So this is how a championship reign ends. A turnover, a shot, a bounce, a backhand, a red light. And then, pandemonium amid a swarm of sweaters you won't find for sale in the home team's gift shop.That's how it ends. That's how it's over. With Capitals forward Joel Ward, a 31-year-old who collected all of six goals this season, pouncing on a rebound of a Mike Knuble shot and flipping it past helpless Bruins goalie Tim Thomas at 2:47 of overtime. That's how the curtains fell on the Bruins' season with a 2-1 defeat, how they became the seventh defending champion in nine years to bow out in the first round.
Ward did to the Bruins what the dearly missed Nathan Horton did to the Canadiens and Lightning last season en route to the franchise's first Stanley Cup in 39 years: He scored the Game 7 goal that extended his team's season and extinguished an opponent's. With two more first-round Game 7s scheduled for Thursday, such endings are beginning to feel like they're somewhere between inevitable and predestined in the Stanley Cup playoffs. But the Bruins never saw this particular ending coming down the way it did.
"I'm probably in shock," said Thomas in the Bruins' locker room afterward. "I really believed that we were going to win tonight. I thought that. I really had a deep feeling that this wasn't the end of the road for us tonight. That this wasn't going to be the last game of the season."
Added Dennis Seidenberg, the indefatigable defenseman who was the Bruins' best player in the series, "It's just a weird feeling. One minute you're battling to move on to the next round, and the next minute you're standing here talking about being done. You wonder what time practice is tomorrow, but there is no practice."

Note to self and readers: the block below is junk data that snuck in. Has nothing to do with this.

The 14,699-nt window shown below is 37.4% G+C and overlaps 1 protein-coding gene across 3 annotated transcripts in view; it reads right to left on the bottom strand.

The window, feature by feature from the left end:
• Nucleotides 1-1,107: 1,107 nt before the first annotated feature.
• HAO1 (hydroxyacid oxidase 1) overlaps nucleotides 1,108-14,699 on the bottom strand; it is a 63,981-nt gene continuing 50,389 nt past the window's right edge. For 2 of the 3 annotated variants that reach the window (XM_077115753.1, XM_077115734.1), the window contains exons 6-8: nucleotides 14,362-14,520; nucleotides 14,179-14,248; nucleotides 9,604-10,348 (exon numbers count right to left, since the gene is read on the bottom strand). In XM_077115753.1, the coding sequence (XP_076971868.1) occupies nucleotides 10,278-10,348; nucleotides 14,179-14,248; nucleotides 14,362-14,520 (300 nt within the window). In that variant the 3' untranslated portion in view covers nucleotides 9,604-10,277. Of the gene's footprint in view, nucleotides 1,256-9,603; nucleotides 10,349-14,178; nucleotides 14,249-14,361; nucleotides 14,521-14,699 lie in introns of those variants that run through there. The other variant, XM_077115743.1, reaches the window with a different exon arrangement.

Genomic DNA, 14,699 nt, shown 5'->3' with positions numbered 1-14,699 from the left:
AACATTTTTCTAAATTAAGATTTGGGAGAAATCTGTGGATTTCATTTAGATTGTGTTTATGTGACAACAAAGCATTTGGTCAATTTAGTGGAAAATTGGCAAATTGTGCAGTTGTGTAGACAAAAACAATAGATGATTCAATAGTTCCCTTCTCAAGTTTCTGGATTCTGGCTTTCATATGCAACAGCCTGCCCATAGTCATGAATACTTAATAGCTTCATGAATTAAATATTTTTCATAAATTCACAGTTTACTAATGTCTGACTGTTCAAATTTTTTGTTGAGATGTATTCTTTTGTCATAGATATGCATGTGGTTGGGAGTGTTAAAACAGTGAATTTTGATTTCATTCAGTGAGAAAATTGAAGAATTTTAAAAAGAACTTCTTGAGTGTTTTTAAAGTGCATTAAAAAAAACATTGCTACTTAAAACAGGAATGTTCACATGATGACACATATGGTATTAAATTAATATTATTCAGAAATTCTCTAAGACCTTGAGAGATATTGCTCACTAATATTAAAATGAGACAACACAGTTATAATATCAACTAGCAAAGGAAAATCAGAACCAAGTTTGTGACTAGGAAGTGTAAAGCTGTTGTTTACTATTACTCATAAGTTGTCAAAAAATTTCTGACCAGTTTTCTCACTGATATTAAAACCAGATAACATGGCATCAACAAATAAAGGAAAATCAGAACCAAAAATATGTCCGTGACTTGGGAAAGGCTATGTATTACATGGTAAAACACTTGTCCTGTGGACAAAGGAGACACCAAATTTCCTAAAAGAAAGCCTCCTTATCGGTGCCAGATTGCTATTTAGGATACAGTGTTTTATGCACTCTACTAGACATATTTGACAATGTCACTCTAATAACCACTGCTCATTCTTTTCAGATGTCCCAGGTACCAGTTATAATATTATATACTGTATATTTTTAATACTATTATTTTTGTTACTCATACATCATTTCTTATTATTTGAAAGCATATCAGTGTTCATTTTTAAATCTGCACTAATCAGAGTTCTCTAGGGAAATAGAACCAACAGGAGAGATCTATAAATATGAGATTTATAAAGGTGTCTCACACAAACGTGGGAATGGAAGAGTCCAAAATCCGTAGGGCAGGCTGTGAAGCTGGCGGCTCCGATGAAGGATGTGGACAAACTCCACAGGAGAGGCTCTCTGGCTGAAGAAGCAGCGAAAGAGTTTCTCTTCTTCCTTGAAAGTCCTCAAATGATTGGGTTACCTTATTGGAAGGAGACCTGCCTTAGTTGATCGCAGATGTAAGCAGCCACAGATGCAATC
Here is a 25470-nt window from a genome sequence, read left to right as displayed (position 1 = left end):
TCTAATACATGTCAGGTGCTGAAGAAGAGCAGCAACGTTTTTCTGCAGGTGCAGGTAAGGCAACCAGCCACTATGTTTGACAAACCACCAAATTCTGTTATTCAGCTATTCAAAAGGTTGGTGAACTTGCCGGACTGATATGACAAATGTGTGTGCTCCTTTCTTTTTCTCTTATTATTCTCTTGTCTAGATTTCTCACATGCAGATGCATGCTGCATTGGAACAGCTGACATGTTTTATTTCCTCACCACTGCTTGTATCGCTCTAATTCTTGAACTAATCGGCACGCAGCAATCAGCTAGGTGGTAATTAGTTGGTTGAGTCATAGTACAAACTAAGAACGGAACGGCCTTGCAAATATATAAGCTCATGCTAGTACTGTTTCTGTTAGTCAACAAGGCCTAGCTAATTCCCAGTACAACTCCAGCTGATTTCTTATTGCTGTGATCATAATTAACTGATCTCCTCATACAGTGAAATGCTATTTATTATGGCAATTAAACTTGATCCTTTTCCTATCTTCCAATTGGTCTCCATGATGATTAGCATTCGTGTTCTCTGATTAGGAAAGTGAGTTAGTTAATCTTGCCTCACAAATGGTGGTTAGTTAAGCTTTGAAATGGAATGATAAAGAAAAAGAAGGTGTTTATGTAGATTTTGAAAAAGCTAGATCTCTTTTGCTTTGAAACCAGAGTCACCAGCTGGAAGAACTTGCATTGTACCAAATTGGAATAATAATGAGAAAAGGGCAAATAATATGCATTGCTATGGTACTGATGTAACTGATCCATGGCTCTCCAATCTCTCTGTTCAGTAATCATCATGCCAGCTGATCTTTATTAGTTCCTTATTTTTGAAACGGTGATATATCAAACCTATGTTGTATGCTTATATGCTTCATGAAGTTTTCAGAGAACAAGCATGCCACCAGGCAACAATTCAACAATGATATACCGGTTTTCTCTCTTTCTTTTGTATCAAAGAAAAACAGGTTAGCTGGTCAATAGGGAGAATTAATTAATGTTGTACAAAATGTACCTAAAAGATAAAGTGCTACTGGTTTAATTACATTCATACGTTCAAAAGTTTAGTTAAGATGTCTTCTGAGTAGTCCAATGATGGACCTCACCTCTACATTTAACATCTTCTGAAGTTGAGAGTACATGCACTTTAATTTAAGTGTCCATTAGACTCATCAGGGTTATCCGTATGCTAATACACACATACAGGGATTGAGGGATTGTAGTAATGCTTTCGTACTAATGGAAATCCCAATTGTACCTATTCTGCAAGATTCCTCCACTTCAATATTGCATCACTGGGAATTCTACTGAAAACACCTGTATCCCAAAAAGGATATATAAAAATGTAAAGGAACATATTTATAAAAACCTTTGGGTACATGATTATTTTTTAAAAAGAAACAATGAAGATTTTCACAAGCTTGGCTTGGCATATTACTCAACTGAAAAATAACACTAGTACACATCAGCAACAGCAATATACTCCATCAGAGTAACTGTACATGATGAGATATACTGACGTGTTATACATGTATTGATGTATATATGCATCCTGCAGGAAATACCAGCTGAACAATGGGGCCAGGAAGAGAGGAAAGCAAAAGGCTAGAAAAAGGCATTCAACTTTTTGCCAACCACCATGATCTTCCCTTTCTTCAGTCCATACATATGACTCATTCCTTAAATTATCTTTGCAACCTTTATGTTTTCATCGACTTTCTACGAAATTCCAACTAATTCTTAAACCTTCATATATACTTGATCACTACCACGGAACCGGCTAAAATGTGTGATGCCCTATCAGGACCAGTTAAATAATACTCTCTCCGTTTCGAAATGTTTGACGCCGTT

So this is how a championship reign ends. With Andrew Ference wrapping a consoling arm around Thomas, the Conn Smythe Trophy winner last postseason but just pretty good this time around, along the boards while awaiting the ceremonial postgame handshake.
With the Bruins giving proper acknowledgement to their Capital conquerors, who won three games on Garden ice, limited the Bruins' trio of Tyler Seguin, David Krejci and Milan Lucic to nine points in seven games, all decided by a single goal, got a performance from rookie goalie Braden Holtby that was hardly Drydenesque but certainly reminiscent of Steve Penney, and ultimately prevailed in a taut, tense series that saw one team lead by two goals exactly once, for about three minutes during Game 5.
And it ends with the Bruins and the fans mutually acknowledging each other, the players raising their sticks in salute as they trudged off the ice while the remaining fans roared a thank-you and farewell. There will be no need to get the Duck boats ready, no parade to anticipate on a June afternoon this year, yet the disappointment seemed to come with an appreciation of all the good fortune and hard work that was required to make the best memories happen. The Bruins spoke often in their championship aftermath of understanding what winning the Cup meant to Boston, and to a man they embraced their place as part of the fabric of city. It was as evident in defeat last night as it was in victory last June.